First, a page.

Eurycea has no known meaning, but is thought to be mythological in nature.
lucis is Latin for "light", fuga is Latin for "flee". Referring to the salamander's habit of avoiding light.
4 - 6 in. (10 - 15.2 cm)
|Virginia Record Length:|
7.1 in. (18.1 cm)
PHYSICAL DESCRIPTION: This species is without a definite broad dorsal band. The back and sides of head, trunk, and tail with many small, irregular or rounded, separate black spots, rarely a dorso-lateral linear series. The venter is light yellow and it has a length up to 161 mm *1009*. The young are paler and yellowish with the hatchlings sparsely pigmented and only 10 mm long *1014*. They have a prehensile tail *869*.
REPRODUCTION: This species lays about 60 eggs in the fall or winter. The young become sexually mature at about 125 mm *1014*.
BEHAVIOR: This species is found in and among caves. The larvae are abundant in the waters of caves *966*. Moisture may govern their distribution within caves. This species is virtually restricted to limestone regions and partial to the twilight zone of caves. During wet periods it may occur near springs and along rocky brooks under logs and stones *1014*. It is frequently found under logs, stones, and rubbish in damp situations outside of caves *1009*. The eggs are attached to the underside of rocks in cave streams. Metamorphosis occurs at 50-60 mm. This species climbs well on damp walls and ledges, but is not a true troglobite *1014*. Population parameters: The males outnumber females by a ratio of 1.5:1.0 *928*. Aquatic/terrestrial associations: This species may occur with Plethodon r. richmondi and Eurycea longicauda *884*.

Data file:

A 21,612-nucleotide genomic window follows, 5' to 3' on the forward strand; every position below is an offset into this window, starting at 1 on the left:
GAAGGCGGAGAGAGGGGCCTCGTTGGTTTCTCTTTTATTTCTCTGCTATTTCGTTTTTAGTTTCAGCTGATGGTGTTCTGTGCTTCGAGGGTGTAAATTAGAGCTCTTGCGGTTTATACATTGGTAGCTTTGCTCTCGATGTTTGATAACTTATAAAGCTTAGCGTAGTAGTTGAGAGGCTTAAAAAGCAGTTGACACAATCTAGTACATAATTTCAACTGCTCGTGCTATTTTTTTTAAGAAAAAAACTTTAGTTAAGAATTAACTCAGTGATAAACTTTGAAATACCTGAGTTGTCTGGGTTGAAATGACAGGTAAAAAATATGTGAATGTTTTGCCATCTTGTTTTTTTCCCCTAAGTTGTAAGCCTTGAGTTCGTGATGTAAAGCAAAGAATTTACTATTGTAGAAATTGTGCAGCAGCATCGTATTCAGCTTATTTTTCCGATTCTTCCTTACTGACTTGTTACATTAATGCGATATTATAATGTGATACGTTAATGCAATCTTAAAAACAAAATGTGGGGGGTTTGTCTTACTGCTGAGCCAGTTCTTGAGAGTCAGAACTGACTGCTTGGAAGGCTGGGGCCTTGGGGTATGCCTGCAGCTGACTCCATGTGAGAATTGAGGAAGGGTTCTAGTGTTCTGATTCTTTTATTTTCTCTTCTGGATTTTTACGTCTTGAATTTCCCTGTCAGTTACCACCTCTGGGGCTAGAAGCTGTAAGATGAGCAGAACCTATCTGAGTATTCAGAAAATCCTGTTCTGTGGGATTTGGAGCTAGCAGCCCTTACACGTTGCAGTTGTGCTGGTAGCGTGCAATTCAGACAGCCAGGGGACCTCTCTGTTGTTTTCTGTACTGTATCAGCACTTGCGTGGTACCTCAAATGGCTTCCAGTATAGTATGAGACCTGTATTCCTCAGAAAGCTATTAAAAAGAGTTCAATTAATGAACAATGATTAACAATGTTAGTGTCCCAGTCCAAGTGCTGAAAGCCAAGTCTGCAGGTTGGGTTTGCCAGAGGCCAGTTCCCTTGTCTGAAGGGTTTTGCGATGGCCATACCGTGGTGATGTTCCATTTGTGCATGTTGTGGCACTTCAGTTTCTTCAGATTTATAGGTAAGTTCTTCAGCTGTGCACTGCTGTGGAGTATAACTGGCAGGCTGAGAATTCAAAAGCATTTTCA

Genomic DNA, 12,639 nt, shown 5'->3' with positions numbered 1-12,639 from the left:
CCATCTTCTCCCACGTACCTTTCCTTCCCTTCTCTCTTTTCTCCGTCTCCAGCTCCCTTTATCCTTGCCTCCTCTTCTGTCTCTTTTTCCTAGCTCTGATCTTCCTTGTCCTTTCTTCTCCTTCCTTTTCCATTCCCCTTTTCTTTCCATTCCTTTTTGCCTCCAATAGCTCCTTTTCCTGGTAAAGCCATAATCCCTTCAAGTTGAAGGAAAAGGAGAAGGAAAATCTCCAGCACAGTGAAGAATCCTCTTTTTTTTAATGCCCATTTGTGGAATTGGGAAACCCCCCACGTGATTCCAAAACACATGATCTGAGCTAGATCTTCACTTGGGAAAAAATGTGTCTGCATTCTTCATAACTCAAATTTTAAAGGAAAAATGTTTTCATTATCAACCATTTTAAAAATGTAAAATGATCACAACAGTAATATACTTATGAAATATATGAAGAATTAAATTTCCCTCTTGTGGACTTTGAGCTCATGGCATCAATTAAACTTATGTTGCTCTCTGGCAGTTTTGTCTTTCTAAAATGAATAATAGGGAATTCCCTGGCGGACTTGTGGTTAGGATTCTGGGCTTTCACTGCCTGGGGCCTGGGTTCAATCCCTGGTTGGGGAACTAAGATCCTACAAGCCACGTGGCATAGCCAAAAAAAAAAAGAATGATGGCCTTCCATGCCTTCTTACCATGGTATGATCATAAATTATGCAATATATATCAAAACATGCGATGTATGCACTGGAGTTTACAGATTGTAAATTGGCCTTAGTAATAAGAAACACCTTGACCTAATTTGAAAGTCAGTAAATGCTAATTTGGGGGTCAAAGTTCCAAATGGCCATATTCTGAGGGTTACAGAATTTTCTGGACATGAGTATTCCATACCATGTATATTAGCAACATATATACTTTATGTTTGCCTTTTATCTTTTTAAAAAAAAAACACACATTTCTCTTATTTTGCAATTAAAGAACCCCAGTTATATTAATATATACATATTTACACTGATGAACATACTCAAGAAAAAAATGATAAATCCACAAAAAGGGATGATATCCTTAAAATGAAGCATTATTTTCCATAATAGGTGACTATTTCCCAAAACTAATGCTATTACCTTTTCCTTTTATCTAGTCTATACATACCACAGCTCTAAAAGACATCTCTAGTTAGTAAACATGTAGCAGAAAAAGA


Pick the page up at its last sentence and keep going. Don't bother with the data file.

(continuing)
References for Life History
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